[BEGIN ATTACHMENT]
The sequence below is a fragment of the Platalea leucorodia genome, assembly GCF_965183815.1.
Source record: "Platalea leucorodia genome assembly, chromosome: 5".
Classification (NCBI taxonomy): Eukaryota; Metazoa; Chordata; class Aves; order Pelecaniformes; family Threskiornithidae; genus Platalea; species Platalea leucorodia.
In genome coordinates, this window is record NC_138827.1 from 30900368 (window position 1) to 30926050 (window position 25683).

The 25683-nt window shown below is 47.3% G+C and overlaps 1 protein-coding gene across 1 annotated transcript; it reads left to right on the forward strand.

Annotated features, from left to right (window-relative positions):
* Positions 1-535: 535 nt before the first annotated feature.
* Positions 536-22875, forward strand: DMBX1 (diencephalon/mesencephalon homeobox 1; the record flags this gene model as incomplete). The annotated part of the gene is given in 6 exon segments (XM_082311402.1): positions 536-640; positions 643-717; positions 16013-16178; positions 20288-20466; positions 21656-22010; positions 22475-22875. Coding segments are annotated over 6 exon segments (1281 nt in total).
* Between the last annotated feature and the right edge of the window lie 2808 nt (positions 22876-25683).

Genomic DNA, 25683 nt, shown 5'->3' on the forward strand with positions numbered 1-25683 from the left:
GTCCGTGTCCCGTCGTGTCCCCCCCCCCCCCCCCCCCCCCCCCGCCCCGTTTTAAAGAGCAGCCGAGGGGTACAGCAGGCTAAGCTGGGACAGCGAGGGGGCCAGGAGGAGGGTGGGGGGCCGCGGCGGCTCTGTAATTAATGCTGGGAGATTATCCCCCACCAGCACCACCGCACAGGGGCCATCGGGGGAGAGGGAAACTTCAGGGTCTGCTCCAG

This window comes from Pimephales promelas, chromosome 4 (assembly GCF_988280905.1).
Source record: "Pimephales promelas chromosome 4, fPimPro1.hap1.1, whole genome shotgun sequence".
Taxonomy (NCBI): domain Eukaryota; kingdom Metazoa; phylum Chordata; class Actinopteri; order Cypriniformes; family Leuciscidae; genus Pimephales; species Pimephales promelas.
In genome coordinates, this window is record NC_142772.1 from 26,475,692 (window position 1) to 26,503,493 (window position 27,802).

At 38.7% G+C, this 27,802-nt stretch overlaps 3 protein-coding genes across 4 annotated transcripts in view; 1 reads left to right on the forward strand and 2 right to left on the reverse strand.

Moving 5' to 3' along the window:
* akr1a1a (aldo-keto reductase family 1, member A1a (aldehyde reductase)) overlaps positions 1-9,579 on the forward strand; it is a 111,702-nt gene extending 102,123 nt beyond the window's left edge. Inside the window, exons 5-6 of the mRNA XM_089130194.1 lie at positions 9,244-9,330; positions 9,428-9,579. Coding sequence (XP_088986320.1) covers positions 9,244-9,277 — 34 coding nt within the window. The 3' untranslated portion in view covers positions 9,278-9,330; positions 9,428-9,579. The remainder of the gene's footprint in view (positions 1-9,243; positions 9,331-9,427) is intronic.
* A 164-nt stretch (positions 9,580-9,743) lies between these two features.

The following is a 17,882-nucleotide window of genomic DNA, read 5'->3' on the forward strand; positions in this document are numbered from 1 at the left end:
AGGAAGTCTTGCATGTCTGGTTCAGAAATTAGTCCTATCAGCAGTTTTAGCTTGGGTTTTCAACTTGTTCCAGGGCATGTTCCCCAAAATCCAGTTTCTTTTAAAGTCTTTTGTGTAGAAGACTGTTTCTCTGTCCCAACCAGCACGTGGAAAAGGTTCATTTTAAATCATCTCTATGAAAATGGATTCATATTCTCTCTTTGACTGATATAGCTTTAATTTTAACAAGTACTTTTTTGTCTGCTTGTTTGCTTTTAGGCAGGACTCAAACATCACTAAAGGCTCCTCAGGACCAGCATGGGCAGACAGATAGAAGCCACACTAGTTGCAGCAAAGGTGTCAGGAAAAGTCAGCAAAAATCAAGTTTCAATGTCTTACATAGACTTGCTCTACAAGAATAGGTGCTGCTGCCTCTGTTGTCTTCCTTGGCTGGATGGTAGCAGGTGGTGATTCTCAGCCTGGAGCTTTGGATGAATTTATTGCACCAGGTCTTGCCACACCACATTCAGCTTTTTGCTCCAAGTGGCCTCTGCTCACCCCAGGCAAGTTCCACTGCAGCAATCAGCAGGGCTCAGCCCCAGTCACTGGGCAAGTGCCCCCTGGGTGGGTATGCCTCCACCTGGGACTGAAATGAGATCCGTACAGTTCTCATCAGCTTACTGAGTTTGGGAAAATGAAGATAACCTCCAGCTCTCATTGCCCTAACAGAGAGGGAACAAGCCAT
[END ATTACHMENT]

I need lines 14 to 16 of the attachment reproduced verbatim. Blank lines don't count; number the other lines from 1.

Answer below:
Taxonomy (NCBI): domain Eukaryota; kingdom Metazoa; phylum Chordata; class Actinopteri; order Cypriniformes; family Leuciscidae; genus Pimephales; species Pimephales promelas.
In genome coordinates, this window is record NC_142772.1 from 26,475,692 (window position 1) to 26,503,493 (window position 27,802).

At 38.7% G+C, this 27,802-nt stretch overlaps 3 protein-coding genes across 4 annotated transcripts in view; 1 reads left to right on the forward strand and 2 right to left on the reverse strand.